LEDs are increasingly affordable, easy to use, and often come with innovative features to give your grow an edge. Even so, they’re still accompanied by a learning curve. If it’s your first time experimenting with LED horticulture lights, if you’re making the transition from fluorescent or HID, or you want to get the most bang for your buck, review these common mistakes that can lead to less-than-stellar results.
Putting Your Plants Too Close – Or Too Far Away – From the Lights
The Goldilocks Zone is a term used by scientists to describe the area of space around a star that might provide the right conditions for life. There’s a similar concept in growing: that ideal distance between the plant canopy and the lighting fixtures where plants receive just the right amount of light.
LEDs have a lower operating temperature, meaning you can place the fixtures much closer to the canopy in comparison to HIDs. This is a major plus for uniformity and intensity – but you don’t want to go overboard either, because LEDs can still burn your plants. Growers will want to keep a vigilant eye out for any signs of heat-related stress, such as plants curling away from the light or browning leaf tips.
You may need to adjust the height of your lights as your plants grow. The height you started at may not make sense for your crop as the plants get taller and wider. So, give your facility some flexibility when you’re designing your grow.
Crowding Too Many Plants Under One Light
Similarly, you’ll want to find a balance in how many plants you place under each fixture. In order to determine this, take these aspects into consideration:
- The type of plant you’re growing and at what stage of growth it’s at. If you’re working with small, leafy greens, microgreens or seedlings, you can fit several under one fixture.
- The light fixture’s output. The measurements of photosynthetically active radiation (PAR) and photosynthetic photon flux density (PPFD) illuminate how efficient and uniform your lights are. Most expert growers look for lights that can deliver around 900+ µmol/m2 for PPFD.
- The size of your facility. This might seem like common sense, but you’d be surprised at how many growers buy multiple lights without considering facility design. Ask these questions to guide the design process: how many plants are you expecting to cultivate? How will you access the rows of plants? Are you planning on vertically racking?
Using the Wrong Spectrum, or Forgetting to Adjust It
As plant science has progressed, cultivators have realized that plants respond to tiny adjustments in the light spectrum – whether produced by the sun in a natural setting, or by lights at an indoor grow facility.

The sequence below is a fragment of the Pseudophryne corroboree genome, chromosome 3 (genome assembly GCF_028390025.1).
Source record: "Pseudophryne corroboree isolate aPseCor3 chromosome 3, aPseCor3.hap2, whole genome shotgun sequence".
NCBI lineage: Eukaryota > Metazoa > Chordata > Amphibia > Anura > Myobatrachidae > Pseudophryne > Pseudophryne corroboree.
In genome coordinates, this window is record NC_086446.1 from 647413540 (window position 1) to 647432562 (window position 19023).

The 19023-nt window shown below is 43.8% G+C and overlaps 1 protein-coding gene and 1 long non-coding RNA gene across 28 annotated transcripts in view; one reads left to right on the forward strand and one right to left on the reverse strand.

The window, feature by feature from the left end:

Even though these changes may seem hardly noticeable to the human eye, they mean everything to the plant world due to a phenomenon called photomorphogenesis. The light spectrum has an impact on how a plant physically develops, how it smells, tastes or even its chemical composition. When working with the light spectrum, keep these pointers in mind:
- Plants respond best to light wavelengths between 400nm and 700nm, encompassing the blue, green, yellow and red stripes of the light spectrum.
- LEDs are available as spectrally tunable (a little trickier, but worth it if you want full control) and full-spectrum, delivering a preset, scientifically proven combination of light that works well for all plants at any stage. Deciding which LEDs to purchase partially hinges on your preferences as a grower.
- If you’re using spectrally tunable lights, remember to adjust the light based on the plants’ stage of growth: those in the vegetative stage respond well to a little bluer light (this has been shown to lead to strong stalk development and tight internodal placing). Redder light can influence when and how quickly a mature plant flowers.
Giving Your Plants Too Much Light
With the energy efficiency, cool features and efficacy of LED lights, it can be tempting to go hog-wild and run your lights at full blast 24/7. But, as with any biological organisms, plants benefit from a period of rest, too – and no one likes a bright light shining in their face when they’re trying to relax.
A good rule of thumb when it comes to your facility’s light-dark schedule: replicate what nature has already designed. Work with plant biology, rather than against it. This means you’ll need to provide adequate light and dark balance. This is especially important for photoperiodic plants, like cannabis. Cannabis is a short-day plant – they flower when there are increasing nighttime hours.
Settling for Less-than-Best
If you have high standards for the quality of the product you’re producing, you should also have high standards for the equipment you’re using at your grow facility. Lights that are underperforming can result in stunted, unhappy plants – and may even prevent them from reaching maturity.
If you’re overwhelmed by the number of LED choices on the market, ask yourself these questions to help make a smart purchasing decision:
- Do they provide high quality, uniform light? This is a clear priority when comparing lighting options: how effective they are. In this case, you’ll want to ask for PAR and PPFD measurements that accurately reflect the light’s output.
- Are the lights commercial or industrial-grade? Industrial-grade lights are more durable and able to withstand years of constant use. Invest in industrial-grade lights early on – and thank yourself later.
- Are the fixtures waterproofed? Look for the IP66 or IP65 waterproofing certification to protect your lights for the long-term.
Building and investing in a top-performing grow facility certainly takes thought, time, and effort. Catching and correcting these missteps early on in your growing endeavors can prevent you from wasting money and ensure your LED grow lights fulfill their highest potential.